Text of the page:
Maurice Mitchell wants the WFP to be a political home for working-class people of every race. By Collier Meyerson — The Working Families Party, a progressive political political party that is active in 19 states, just announced that its longtime national director, Dan Cantor, has been succeeded in the role by Maurice Mitchell. The first black person to hold the post, Mitchell has two decades of experience in political and…

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William A. Darity Jr.

For Reparations: A Conversation With William A. Darity Jr.

By Commentaries/Opinions, Reparations

William A. Darity Jr. is the Samuel DuBois Cook Professor of Public Policy, African and African American Studies, and Economics and the director of the Samuel DuBois Cook Center on Social Equity at Duke University. The focus of his work is on inequality based on race, class, and ethnicity. He has been published in The Atlantic, The New York Times, and most recently Jacobin Magazine. He is currently co-writing with…

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Women and the Racial Wealth Divide

Women and the Racial Wealth Divide

By Commentaries/Opinions

By Dedrick Asante-Muhammad — As Women’s History Month comes to an end, we at the Racial Wealth Divide Initiative think it is important to reflect upon how racial economic inequality intersects with gender economic inequality. Overall, women earn lower wages and experience higher levels of poverty than men. This holds for Black and Latina women, who also earn lower wages and experience higher poverty rates than White and Asian women….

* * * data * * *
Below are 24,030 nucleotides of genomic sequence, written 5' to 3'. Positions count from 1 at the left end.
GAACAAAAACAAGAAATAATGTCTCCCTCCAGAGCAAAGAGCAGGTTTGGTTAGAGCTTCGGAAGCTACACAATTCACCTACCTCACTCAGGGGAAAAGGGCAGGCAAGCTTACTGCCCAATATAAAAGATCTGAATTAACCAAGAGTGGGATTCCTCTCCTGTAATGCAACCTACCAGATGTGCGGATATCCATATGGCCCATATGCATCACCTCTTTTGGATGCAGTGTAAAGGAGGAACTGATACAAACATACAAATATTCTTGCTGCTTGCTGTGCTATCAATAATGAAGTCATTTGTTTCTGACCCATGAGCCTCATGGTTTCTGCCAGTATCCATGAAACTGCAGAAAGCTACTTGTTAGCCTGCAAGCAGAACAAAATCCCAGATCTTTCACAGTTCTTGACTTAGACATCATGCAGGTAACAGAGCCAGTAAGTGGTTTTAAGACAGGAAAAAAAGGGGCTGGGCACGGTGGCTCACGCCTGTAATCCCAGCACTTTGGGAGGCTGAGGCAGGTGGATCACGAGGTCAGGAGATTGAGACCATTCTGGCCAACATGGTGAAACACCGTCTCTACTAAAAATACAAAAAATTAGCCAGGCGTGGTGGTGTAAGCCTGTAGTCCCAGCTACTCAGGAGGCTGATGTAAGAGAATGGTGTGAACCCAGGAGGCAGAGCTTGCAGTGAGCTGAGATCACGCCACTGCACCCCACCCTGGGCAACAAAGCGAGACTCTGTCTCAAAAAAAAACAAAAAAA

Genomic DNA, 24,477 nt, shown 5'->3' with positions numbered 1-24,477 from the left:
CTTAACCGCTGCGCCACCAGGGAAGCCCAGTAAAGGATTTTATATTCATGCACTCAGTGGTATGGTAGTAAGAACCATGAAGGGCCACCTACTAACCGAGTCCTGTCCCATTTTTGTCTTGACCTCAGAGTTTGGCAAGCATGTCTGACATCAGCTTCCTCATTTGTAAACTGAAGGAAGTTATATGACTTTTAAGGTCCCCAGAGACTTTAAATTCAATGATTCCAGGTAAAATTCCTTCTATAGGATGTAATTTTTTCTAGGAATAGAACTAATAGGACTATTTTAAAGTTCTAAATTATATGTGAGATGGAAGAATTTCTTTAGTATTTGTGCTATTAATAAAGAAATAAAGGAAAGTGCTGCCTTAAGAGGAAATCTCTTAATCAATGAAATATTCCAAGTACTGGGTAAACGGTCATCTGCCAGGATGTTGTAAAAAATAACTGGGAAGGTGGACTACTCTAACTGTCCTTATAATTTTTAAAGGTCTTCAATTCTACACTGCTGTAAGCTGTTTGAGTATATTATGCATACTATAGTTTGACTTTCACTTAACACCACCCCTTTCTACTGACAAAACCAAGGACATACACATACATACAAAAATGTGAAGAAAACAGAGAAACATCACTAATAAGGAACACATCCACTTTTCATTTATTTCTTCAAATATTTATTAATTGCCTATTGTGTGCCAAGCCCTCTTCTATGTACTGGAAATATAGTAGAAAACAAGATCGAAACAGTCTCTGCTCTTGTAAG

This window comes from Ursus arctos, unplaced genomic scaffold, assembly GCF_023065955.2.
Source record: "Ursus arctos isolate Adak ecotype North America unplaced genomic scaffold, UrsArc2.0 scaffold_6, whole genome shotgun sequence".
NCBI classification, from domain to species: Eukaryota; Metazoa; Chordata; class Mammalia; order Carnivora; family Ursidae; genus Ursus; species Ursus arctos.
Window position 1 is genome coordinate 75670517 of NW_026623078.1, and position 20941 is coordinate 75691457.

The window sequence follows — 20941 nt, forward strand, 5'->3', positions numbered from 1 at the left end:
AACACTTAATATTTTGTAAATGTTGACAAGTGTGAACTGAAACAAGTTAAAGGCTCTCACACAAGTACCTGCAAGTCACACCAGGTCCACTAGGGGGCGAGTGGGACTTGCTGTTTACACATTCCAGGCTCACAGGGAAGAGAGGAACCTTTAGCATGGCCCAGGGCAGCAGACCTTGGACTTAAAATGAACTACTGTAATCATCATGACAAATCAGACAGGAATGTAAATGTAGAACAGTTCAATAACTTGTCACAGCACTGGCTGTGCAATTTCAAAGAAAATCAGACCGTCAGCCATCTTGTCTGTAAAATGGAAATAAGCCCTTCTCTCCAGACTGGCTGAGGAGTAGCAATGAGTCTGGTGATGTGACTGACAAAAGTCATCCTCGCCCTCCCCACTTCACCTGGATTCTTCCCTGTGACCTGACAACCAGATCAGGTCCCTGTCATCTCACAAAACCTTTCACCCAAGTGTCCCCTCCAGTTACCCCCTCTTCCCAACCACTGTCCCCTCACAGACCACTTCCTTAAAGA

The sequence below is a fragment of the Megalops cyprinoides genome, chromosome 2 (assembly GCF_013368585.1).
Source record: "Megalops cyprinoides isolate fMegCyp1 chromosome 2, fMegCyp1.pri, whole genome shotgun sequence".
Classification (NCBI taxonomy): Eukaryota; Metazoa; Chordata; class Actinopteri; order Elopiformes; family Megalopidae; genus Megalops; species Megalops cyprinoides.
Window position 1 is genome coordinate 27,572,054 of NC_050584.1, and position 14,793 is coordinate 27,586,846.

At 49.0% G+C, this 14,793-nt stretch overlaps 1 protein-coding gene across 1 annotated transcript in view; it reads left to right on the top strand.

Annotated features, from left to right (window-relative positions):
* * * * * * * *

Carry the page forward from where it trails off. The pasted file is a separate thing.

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Slave ship diagram, first printed as a broadside in England in 1789

The Apocalypse of Settler Colonialism

By Reparations

What is euphemistically referred to as “modernity” is marked with the indelible stain of what might be termed the Three Horsemen of the Apocalypse: Slavery, White Supremacy, and Capitalism, with the bloody process of human bondage as the driving and animating force of this abject horror. By Gerald Horne — The years between 1603 and 1714 were perhaps the most decisive in English history. At the onset of the seventeenth…

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Black Wealth

Two Americas: Upward Mobility for White vs. Black Children

By Commentaries/Opinions

By Raj Chetty, Nathaniel Hendren, Maggie R. Jones and Sonya Porter — In our most recent study, we analyze racial differences in economic opportunity using data on 20 million children and their parents. We show black children have much lower rates of upward mobility and higher rates of downward mobility than white children, leading to black-white income disparities that persist across generations. While Hispanic and black Americans presently have comparable…

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Rich black kids are more likely to go to prison than poor white kids

Sons of Rich Black Families Fare No Better Than Sons of Working-Class Whites

By News & Current Affairs

By Emily Badger, Claire Cain Miller, Adam Pearce and Kevin Quealy, New York Times — Black boys raised in America, even in the wealthiest families and living in some of the most well-to-do neighborhoods, still earn less in adulthood than white boys with similar backgrounds, according to a sweeping new study that traced the lives of millions of children. White boys who grow up rich are likely to remain that…